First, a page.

So I stood on the rock, surrounded by friends with cameras who I knew would photograph me if I struck a beautiful pose, and I turned inward: I folded forward, then down into plank, giving myself a physical experience that would not be photographically interesting because I knew the moment I did something “pretty” I’d be distracted by the performance of it; I’d cheapen the moment. I nixed the once-in-a-lifetime Facebook shot on purpose. What’s unfortunate is that the pose I felt like doing, Camatkarasana, didn’t get expressed–my heart and limbs wanted it but I didn’t want an audience and more truthfully I think I was too worried people would think I was seeking attention. I didn’t want to be, or appear to be, a poser. So I resisted the pose. And I regret missing that moment. Perhaps it was meant to spark this process, this yoga, of self-examination: why am I so concerned about narcissism and narcissists and (ironically enough) about behaving like one that I would resist an authentic moment of self-expression?

 

 

 

 

 

The Heart of a Teacher

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Yoga is the annihilation of the walls we build around our hearts.  –Baron Baptiste (in Cox, Warrior Self)

The courage to teach is the courage to keep one’s heart open in those very moments when the heart is asked to hold more than it is able so that teacher and students and subject can be woven into the fabric of community that learning, and living, require. –Parker Palmer, The Courage to Teach 

Much of what I am learning this year is about the discipline, the yoga, of teaching with an open heart. When I call it a yoga I mean that it is an intensely deliberate practice, one that involves paying attention to the ways resistance and receptivity arise in any learning environment and in ourselves. This approach to open-heartedness is different than simply being enthusiastic with students–which is how I would describe what I’ve always been before. I’ve always loved them, but it was automatic and easy for me, kind of the way it’s easy for a hyper-flexible person to do a split or a forward fold. My open-heartedness was just me being myself. Even those students who may not love me or my class I will pretty much love anyway because I remember what it’s like to feel disconnected from a teacher; I empathize. Love doesn’t have to be reciprocal. Likewise, I always love teaching, even on bad days, because it is such creative and compelling work. I will forever be learning how to teach. I love that, even when I don’t love how I’m teaching in a particular moment. But again, all of this is me defaulting to my habitual self as an open-hearted teacher teaching.

Many teachers are like this. Parker Palmer knows it. I think one of the things Palmer is challenging us to address is that open-heartedness brings with it a vulnerability and, I would add, a loss of mindfulness, that can be damaging to ourselves and others even if it sometimes enables us to do our best work.

Open-hearted teaching isn’t just about approaching our students with loving-kindness, nor about owning up to the fact that we care about whether they care about our teaching. To teach with an open heart you first must know where your heart is, and what it is. The walls Baron Baptiste inspires yogis to annihilate aren’t necessarily barriers we’ve erected to protect our hearts from others; they may also be barnacles–crusty creatures that have latched on to us over the years, giving our lives an interesting form but concealing who we are underneath. Palmer describes this truer heart as our identity and integrity, a melding of intellect and emotion and self-awareness and being.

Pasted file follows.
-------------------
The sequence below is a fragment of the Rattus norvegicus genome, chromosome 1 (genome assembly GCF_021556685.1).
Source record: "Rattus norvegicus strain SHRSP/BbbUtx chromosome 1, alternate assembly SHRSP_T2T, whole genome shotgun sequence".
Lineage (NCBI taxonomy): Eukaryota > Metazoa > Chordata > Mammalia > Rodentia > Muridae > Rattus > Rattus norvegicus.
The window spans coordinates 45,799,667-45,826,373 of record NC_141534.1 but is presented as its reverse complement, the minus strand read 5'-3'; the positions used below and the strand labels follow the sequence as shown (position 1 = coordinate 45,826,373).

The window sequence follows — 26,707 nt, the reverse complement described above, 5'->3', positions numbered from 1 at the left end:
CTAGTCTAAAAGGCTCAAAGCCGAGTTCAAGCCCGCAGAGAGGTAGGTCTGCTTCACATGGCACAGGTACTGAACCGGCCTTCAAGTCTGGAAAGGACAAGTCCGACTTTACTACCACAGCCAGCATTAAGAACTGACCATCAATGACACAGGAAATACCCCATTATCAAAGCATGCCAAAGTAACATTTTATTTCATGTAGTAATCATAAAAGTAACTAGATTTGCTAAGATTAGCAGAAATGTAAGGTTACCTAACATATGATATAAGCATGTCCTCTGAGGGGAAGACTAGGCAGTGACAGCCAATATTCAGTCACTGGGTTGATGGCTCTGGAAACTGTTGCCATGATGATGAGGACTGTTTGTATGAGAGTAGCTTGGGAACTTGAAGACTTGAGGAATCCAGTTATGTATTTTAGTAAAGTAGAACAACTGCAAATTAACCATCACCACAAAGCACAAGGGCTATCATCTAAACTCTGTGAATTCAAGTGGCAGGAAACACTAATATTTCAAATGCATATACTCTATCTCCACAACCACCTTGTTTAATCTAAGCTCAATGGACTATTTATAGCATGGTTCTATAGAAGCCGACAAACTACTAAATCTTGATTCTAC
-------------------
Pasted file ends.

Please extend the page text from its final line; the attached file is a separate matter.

Teaching yoga has been surprisingly difficult for me because my apprenticeship requires me to practice by leading a room full of students through a series of poses. This is what a yoga class looks like, after all. And yes when teaching  I am encouraged to walk around from person to person, not to stand and lecture, but the experience still feels profoundly artificial to me because what I want to do is work with just one person at a time–to look closely at her alignment and engage in a dialogue about how she got there before articulating a sequence of actions.

What I am describing is a tutorial–says my writing teacher self. So what I am learning, or remembering, about myself is that even though I have grown comfortable teaching groups of people about subjects I know better than yoga (such as writing) my teaching identity is really more of a tutor, someone whose heart opens most fully during one-to-one moments of teaching and learning. Those are the moments when I feel most effective. As a yoga teacher, part of my challenge is that I haven’t yet learned to scale-up my teaching, to quickly assess the needs of a dozen bodies aligned in rows, and until I can do that it’s tough to manage the choreography of deftly pausing to assist an individual.

Learning to teach something new has stripped away most of the scaffolding I’ve built over 20 years as a professor of writing and left me with just myself. In the studio, all I have is 200 hours of yoga-teacher training, a serious interest in therapeutics, and the heart of a tutor.

Recognizing that dimension of my teaching heart doesn’t excuse me from showing up and teaching a whole class, but it does give me a clue about what it looks like to ask my heart “to hold more than it is able.” To strengthen my heart’s capacity to be true to itself in the studio I must practice two things at once: holding fast to my integrity as someone who values personalized instruction, while releasing the expectation that I would, in a single transaction, make a bigger difference in each student’s life as a tutor than as a teacher. If the heart of my teaching is being present, in any context, I need to remember this is something that comes from within. The number of students in the room neither magnifies nor diminishes how much presence I can bring. Remembering that is yoga too.